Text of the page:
Alexander the Great (356- 323 BC), a Macedonian king, conquered most of the known world of that time – the eastern Mediterranean, Egypt, the Middle East, and parts of Asia – in a remarkably short period of time. His empire ushered in significant cultural changes in the lands he conquered and changed the course of the region’s history, and the world’s. It is said that when Alexander saw the breadth of his domain, he wept for there were no more worlds to conquer. He was only 32 years old when he died. Although being the king of ancient Macedonia for less than 13 years, he changed the course of history. He is one of the greatest military generals in history and was taught by one of the greatest philosophers of all time, Aristotle. He was an extraordinary man and he never lost a single battle in his entire life. After conquering hundreds of kingdoms, Alexander was heading back home. On his way back, it is said that he fell seriously ill. While lying on his deathbed, he realized that nothing was worth it even after living a successful life conquering most of the known world.


The final days of Alexander on his deathbed offer a moral lesson for all of us. He wanted to go home and meet his mother but he knew he would not live that long. So he called up his loyal generals and told them that he was going to die soon and told them his final three wishes and ordered that they carry them out without fail. It is said that his three wishes included: that his physicians alone must carry his coffin; that the path leading to his grave to be strewn with gold, silver, and precious stones from his treasury; and that his hands be kept dangling out of his coffin. When his generals asked him the reasons, Alexander said that he wanted everybody to learn the three lessons he had learned in his life. That, no doctor can save you from the clutches of death; that, material wealth acquired on earth, stays on earth; and, that, we came to this world empty-handed and we will go empty-handed. It is said that Alexander the Great said – before closing his eyes and letting death conquer him – that the man who won the whole world had nothing in his hand while dying.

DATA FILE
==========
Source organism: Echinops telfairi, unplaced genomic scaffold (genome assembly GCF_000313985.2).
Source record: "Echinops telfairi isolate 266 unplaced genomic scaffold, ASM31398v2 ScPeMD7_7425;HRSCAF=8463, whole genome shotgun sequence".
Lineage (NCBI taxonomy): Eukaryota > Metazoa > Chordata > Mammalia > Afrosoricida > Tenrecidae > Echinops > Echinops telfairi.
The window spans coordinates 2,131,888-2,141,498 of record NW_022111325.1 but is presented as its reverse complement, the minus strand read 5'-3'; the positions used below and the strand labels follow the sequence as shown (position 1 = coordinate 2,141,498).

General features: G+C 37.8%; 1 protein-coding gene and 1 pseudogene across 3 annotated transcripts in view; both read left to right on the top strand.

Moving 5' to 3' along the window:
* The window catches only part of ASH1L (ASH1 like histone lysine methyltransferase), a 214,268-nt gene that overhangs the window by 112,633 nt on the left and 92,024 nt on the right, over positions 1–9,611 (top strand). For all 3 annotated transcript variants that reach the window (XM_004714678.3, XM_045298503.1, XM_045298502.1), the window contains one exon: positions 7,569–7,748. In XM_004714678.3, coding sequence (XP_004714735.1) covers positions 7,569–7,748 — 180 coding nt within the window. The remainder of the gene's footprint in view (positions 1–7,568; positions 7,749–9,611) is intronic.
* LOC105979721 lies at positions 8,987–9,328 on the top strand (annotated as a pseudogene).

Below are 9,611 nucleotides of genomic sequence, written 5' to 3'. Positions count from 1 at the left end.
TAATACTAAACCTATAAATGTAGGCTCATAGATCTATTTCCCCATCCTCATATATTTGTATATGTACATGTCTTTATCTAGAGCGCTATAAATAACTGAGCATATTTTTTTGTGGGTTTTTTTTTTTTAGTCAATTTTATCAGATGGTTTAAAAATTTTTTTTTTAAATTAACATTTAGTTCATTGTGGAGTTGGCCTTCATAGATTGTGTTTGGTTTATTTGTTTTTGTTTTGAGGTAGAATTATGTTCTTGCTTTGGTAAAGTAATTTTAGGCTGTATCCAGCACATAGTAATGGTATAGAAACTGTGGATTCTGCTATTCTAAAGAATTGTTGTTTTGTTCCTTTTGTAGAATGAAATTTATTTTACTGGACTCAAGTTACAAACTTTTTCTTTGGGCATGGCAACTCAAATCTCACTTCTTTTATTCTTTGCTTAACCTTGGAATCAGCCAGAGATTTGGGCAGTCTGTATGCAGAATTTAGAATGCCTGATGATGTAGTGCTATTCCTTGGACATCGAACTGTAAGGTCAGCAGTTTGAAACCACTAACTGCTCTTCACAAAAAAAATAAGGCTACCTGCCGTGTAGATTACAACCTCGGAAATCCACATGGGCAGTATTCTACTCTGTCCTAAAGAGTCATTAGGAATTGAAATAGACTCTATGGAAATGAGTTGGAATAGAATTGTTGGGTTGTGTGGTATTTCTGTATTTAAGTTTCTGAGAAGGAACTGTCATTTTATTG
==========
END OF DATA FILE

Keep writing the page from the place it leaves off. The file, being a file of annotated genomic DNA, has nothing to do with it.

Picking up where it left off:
Many great thinkers have come and gone after Alexander the Great. There are plenty of teachings by a great many spiritual leaders about the fleeting nature of life, of how real wealth is never about money and material things. To agree with the American civil rights activist, Cesar Chavez, real wealth is never measured by money, power or status – real wealth is measured in the legacy we leave behind for people we love and inspire. For most people in our society today, money or material possession is the first thing, or the only thing, that measures one’s success in life.

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